This past winter we warned you about holiday packages stolen from doorsteps. Today we’re posting another doorstep crime that happens when those cold temperatures begin to rise. During the spring and summer months, dishonest scam artists, known as “Door Knockers”, go door-to-door selling fake home security systems. How do they do it? They’ll sound credible, mislead you and then pressure you into signing their binding contract. The pitch sounds something like this:
“Hello, I’m from Acme Alarm Systems. Did you know American Alarm is bankrupt? As a courtesy to you, they asked me to void your old contract and present a new one. But you must sign now to maintain your services.”
This is a classic “slamming” scam. It relies on high-pressure tactics to confuse you — and then pressure you into signing a new contract. The result: You get double billed and face a huge hassle to exit that bogus contract you just signed.
So how can you tell the difference between a legitimate security proposition and an outright scam? We have put together some self-protection tips:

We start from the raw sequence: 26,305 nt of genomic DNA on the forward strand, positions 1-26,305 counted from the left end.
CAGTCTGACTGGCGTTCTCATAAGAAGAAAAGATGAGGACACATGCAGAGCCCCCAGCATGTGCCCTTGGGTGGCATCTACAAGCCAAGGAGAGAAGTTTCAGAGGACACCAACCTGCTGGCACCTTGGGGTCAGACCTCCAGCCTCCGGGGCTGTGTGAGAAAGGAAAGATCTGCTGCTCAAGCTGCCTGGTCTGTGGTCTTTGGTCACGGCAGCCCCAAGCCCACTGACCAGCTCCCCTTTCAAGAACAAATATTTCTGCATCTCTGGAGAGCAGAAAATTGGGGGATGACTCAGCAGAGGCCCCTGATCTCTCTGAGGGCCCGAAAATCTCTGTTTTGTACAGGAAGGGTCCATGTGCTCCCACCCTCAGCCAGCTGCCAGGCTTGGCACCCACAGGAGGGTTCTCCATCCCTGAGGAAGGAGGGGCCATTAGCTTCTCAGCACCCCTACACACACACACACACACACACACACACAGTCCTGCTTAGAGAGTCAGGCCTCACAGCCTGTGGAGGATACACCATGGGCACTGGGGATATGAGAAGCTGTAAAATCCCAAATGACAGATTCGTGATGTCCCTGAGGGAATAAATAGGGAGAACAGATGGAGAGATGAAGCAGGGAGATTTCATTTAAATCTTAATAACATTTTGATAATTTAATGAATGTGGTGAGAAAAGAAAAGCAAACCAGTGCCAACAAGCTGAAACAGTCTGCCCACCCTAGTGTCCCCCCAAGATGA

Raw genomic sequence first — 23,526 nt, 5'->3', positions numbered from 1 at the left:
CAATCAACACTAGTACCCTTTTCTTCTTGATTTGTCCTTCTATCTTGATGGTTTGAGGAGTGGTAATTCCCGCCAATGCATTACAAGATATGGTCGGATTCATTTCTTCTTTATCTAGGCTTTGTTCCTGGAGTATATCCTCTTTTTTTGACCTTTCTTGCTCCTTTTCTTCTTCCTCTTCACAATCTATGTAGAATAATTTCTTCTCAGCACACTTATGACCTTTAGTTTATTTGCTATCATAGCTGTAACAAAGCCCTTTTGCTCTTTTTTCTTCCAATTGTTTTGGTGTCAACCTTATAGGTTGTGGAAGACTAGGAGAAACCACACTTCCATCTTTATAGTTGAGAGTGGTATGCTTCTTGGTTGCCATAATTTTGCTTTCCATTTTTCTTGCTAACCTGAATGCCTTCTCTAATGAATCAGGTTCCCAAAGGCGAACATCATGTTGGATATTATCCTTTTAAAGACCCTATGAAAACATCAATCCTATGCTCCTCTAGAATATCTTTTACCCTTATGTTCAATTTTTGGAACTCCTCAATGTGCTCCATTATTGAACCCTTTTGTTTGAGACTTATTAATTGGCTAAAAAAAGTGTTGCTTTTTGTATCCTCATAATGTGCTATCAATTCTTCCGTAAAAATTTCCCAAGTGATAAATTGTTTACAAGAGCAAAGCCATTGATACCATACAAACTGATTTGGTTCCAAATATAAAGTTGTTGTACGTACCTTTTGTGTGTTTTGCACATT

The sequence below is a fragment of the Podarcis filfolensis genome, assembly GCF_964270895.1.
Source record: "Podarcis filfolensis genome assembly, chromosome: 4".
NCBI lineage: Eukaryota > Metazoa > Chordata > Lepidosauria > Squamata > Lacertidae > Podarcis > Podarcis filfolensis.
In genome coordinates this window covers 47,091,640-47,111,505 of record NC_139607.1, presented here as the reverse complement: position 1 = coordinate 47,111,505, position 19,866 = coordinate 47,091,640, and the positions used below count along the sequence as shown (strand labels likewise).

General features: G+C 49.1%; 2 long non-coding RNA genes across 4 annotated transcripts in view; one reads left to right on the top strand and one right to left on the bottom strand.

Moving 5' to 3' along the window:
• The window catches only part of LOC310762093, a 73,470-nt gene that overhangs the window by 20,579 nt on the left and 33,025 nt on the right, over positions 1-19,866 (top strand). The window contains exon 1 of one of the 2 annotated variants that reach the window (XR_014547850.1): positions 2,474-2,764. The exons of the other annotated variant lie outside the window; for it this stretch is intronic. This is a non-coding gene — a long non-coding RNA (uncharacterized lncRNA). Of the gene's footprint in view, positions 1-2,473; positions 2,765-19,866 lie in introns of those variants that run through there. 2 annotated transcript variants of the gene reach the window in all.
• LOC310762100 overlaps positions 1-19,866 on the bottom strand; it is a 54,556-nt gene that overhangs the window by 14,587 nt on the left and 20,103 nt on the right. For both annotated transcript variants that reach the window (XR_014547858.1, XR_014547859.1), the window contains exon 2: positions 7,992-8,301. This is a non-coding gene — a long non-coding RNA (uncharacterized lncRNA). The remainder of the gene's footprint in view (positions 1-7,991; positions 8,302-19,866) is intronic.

- Don’t do business with door-to-door salespeople. Take printed literature, review the materials, and if you’re interested, call the number.
- Perform due diligence — including calling the Better Business Bureau.
- Ignore high-pressure tactics that use phrases like: “for a limited time only” or “our technicians are right outside and ready to install.” Reputable companies are patient, will allow you to compare various rival products, and will allow for multiple bids.
- Get all procedures in writing. Often, disreputable companies lowball you on standard installation prices. Then they charge huge fees for useless follow-up services, billing for false alarms.
- Consult your home insurance underwriter. You‘re probably eligible for an insurance discount from select home alarm providers. These home security firms are, simply, better than their competitors. That’s why you get a discount. No discount? Think long and hard about whether or not you’re getting what you pay for.
In Massachusetts and many other states, it’s illegal to install life safety equipment without a license. Someone offering you these systems during a door- to-door sale pitch may actually be verging on the commission of several felonies. Suspicious? Call the local police and the state attorney general. You can protect other people from becoming victims.
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